First Impression - "River Magic" - 40x30 inch oil on gallery wrapped canvas

In closing today's post, I have decided to extend the change even further... given food for thought that I "dined on" during my grocery trip to Gananoque this morning. I always listen to my local WNPR classical music station when driving alone... both for the lilting music and for the thoughtful commentary. I find both soothing and inspiring.

The commentary that I listened to triggered a memory that exactly thirteen years ago today... at 8:46 am, I was returning from Midland to my home in Kingston following a visit with my friends John and Carol. It was, of course that very apocalyptic 911 moment in every one's life... when the world at large too suddenly changed and became so disorienting and filled with confusion for all of us. It as well changed the world that each of us would personally live in from that moment onward... forever. Those effects of that moment... today... are never more obvious than when we enter and return on trips from Canada to the US.

While it was a devastatingly shocking and an outrageously inhuman atrocity against innocents... it was for me an epiphany of sorts. That single act of terror and unequivocal evil... strangely flooded my being with a sense of Peace and resolve to appreciate my blessing of life each and every day forward from that moment in time. It offered a powerful reason to embrace Hope... rather than fear and Hope-less-ness. I truly believe that each of the thousands of victims might agree with such an approach.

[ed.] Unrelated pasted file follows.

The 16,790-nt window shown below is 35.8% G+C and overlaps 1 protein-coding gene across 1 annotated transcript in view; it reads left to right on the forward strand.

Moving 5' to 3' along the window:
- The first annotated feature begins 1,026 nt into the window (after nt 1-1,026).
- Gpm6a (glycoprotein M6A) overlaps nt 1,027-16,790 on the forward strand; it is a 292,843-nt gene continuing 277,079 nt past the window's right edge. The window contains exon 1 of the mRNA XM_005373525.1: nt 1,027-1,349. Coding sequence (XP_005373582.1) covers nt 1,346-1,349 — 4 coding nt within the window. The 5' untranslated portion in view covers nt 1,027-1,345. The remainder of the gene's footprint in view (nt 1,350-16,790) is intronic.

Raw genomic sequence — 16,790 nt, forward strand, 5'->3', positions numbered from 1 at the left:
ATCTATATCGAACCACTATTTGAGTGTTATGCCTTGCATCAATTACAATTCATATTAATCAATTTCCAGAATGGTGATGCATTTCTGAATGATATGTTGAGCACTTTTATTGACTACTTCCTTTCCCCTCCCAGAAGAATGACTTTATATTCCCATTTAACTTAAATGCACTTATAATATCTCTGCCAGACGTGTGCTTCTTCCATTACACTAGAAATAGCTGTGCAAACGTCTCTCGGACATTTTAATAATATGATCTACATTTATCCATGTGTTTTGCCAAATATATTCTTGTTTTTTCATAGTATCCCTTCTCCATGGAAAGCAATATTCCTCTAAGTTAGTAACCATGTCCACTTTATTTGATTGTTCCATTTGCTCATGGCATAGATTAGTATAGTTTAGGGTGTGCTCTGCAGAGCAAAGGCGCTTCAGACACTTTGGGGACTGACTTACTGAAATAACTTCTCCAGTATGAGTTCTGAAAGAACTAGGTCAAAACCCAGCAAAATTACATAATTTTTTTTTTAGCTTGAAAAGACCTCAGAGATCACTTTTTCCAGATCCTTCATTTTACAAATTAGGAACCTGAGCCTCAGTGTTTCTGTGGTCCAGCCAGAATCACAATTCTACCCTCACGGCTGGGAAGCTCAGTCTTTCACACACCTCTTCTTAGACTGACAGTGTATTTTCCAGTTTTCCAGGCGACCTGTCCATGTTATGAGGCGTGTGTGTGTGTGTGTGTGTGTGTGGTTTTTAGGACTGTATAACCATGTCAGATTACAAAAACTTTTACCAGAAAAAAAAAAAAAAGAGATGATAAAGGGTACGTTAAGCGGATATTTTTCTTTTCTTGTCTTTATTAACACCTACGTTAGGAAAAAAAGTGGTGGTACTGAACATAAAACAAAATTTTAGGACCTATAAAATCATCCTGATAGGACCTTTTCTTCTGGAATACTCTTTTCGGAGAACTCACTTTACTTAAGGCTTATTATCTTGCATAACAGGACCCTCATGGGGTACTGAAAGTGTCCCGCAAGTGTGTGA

If each of us can hold out our own candle of Light...and Hope... together... we WILL extinguish whatever evil and state of Darkness which besets us. I am changing the title of this painting to "Requiem"... in honour of all of the victims of 911... their loved ones... and the countless number of young people who have served... or have offered up their tomorrows and dreams in foreign theaters to preserve our right to Peace and Freedom... wherever we live. Thank you...

This painting project is but one of many in my long career. I am truly hoping that the newer version helps to project to each of my friends who read this... a greater feeling of Hope... Peace... and a willingness to risk change in their own lives and art. Rich blessings to all!

Much Peace...                                                    SOLD
And Good Painting ... to ALL!